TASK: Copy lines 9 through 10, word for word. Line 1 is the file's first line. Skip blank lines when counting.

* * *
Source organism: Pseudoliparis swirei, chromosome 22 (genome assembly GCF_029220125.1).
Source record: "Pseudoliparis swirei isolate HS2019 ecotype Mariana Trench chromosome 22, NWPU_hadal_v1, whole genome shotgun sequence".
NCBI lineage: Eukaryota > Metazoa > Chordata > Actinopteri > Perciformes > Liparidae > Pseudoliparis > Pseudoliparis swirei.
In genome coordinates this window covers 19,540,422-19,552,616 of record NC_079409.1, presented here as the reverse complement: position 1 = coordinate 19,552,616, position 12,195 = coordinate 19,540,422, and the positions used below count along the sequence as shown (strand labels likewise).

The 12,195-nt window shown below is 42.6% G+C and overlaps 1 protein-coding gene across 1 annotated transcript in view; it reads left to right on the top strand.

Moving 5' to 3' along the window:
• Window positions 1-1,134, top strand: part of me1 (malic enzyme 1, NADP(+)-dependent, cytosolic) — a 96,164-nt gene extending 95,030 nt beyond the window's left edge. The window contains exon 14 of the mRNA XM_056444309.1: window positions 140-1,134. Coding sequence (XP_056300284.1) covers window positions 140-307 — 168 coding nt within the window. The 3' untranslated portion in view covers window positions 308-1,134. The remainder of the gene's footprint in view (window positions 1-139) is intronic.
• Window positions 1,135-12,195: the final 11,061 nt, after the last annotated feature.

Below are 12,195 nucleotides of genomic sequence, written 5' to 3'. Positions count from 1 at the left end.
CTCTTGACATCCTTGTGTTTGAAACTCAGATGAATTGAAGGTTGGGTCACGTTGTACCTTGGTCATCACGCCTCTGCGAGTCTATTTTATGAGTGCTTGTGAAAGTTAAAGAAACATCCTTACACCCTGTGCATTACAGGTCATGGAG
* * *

Below are 12,195 nucleotides of genomic sequence, written 5' to 3'. Positions count from 1 at the left end.
CTCTTGACATCCTTGTGTTTGAAACTCAGATGAATTGAAGGTTGGGTCACGTTGTACCTTGGTCATCACGCCTCTGCGAGTCTATTTTATGAGTGCTTGTGAAAGTTAAAGAAACATCCTTACACCCTGTGCATTACAGGTCATGGAG